scipy.stats.anderson(x, dist='norm')[source]

Anderson-Darling test for data coming from a particular distribution

The Anderson-Darling tests the null hypothesis that a sample is drawn from a population that follows a particular distribution. For the Anderson-Darling test, the critical values depend on which distribution is being tested against. This function works for normal, exponential, logistic, or Gumbel (Extreme Value Type I) distributions.

x : array_like

array of sample data

dist : {‘norm’,’expon’,’logistic’,’gumbel’,’gumbel_l’, gumbel_r’,

‘extreme1’}, optional the type of distribution to test against. The default is ‘norm’ and ‘extreme1’, ‘gumbel_l’ and ‘gumbel’ are synonyms.

statistic : float

The Anderson-Darling test statistic

critical_values : list

The critical values for this distribution

significance_level : list

The significance levels for the corresponding critical values in percents. The function returns critical values for a differing set of significance levels depending on the distribution that is being tested against.

See also

The Kolmogorov-Smirnov test for goodness-of-fit.


Critical values provided are for the following significance levels:

15%, 10%, 5%, 2.5%, 1%
25%, 10%, 5%, 2.5%, 1%, 0.5%
25%, 10%, 5%, 2.5%, 1%

If the returned statistic is larger than these critical values then for the corresponding significance level, the null hypothesis that the data come from the chosen distribution can be rejected. The returned statistic is referred to as ‘A2’ in the references.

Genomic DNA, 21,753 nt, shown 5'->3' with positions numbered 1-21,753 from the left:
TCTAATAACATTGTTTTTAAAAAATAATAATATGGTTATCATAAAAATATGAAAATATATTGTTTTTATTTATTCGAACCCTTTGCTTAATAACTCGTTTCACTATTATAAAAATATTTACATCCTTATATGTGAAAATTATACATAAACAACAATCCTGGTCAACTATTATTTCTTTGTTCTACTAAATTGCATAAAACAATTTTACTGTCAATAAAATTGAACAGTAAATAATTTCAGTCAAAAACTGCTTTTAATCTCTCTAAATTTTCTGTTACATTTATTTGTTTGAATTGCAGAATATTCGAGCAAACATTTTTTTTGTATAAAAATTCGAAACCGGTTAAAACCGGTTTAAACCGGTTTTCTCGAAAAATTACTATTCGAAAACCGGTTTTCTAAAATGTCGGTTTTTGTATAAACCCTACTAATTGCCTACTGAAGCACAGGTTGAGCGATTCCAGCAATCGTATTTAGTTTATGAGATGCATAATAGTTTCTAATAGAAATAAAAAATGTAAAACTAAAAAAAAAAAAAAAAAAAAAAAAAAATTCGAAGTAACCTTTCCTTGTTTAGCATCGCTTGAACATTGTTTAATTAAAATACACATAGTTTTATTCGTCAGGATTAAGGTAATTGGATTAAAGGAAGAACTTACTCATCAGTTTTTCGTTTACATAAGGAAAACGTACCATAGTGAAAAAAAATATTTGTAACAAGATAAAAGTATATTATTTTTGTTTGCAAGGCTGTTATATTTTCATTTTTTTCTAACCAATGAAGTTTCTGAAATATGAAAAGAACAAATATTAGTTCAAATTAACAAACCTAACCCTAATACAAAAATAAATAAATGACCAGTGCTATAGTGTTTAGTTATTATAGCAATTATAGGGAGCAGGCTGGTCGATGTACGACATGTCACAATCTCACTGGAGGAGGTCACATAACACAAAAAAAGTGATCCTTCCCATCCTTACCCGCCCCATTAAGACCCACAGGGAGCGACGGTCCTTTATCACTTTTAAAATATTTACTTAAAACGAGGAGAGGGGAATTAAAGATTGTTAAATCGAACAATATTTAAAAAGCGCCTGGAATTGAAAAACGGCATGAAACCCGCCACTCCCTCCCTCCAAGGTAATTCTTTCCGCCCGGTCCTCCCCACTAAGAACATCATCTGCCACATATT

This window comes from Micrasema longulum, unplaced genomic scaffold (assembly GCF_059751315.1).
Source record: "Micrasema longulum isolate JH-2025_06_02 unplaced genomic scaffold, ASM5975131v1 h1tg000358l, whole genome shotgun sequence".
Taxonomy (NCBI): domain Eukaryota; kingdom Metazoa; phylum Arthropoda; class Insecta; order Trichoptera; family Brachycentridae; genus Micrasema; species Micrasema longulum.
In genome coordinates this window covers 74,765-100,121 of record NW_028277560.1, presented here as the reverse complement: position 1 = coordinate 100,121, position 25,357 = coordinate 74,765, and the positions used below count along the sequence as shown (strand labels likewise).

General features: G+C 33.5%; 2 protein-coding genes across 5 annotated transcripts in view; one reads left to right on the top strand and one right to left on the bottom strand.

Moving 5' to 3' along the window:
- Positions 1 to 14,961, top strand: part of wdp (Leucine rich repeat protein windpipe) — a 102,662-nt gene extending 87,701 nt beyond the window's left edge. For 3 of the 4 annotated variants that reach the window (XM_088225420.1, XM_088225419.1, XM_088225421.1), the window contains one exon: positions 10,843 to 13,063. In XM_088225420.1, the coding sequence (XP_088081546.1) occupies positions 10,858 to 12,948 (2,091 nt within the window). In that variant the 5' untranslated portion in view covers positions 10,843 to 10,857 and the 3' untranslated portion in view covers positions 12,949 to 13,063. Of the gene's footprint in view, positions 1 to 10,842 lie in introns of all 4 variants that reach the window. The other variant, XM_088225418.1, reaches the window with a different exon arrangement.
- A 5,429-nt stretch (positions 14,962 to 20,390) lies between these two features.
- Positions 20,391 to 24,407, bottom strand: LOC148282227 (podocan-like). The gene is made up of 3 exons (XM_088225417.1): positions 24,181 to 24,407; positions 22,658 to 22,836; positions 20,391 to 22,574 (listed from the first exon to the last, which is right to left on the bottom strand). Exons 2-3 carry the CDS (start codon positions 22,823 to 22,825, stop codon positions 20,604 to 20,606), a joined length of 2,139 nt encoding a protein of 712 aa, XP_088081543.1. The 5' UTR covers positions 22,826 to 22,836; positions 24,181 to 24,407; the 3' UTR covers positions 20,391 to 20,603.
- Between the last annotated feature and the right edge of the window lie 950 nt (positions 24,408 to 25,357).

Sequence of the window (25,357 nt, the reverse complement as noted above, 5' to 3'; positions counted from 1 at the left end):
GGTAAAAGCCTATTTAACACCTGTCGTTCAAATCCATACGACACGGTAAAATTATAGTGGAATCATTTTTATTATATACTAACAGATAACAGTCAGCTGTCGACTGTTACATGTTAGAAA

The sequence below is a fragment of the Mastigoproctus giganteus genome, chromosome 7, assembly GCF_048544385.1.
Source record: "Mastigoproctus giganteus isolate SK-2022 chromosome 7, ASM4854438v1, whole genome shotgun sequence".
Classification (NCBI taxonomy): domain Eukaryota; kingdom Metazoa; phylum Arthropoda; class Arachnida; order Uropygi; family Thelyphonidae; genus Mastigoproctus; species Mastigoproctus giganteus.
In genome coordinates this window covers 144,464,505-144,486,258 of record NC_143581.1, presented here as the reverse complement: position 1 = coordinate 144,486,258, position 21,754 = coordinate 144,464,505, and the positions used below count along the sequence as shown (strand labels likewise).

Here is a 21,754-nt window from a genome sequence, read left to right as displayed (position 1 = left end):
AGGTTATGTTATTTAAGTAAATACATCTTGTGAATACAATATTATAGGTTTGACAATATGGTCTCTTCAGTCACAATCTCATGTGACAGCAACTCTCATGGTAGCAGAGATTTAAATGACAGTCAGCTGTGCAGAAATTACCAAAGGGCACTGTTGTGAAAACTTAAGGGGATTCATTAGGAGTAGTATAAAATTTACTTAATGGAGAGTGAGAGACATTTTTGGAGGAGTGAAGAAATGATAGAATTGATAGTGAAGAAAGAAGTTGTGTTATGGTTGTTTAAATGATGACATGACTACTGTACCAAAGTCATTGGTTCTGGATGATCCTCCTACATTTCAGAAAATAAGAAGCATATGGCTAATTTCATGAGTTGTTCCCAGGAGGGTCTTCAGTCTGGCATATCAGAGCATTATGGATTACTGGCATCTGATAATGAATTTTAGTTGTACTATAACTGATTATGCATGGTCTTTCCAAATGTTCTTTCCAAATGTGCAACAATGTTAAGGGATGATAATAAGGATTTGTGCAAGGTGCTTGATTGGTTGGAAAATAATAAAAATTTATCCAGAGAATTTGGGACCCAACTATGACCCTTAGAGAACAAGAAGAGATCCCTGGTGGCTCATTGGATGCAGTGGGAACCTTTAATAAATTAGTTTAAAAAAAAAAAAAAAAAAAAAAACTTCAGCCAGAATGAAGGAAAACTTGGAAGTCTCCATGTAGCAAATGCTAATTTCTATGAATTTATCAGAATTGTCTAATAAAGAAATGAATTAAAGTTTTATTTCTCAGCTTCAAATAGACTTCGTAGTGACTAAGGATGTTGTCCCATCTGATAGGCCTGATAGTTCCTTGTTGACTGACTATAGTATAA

[2]Stephens, M. A. (1974). EDF Statistics for Goodness of Fit and Some Comparisons, Journal of the American Statistical Association, Vol. 69, pp. 730-737.
[3]Stephens, M. A. (1976). Asymptotic Results for Goodness-of-Fit Statistics with Unknown Parameters, Annals of Statistics, Vol. 4, pp. 357-369.
[4]Stephens, M. A. (1977). Goodness of Fit for the Extreme Value Distribution, Biometrika, Vol. 64, pp. 583-588.
[5]Stephens, M. A. (1977). Goodness of Fit with Special Reference to Tests for Exponentiality , Technical Report No. 262, Department of Statistics, Stanford University, Stanford, CA.
[6]Stephens, M. A. (1979). Tests of Fit for the Logistic Distribution Based on the Empirical Distribution Function, Biometrika, Vol. 66, pp. 591-595.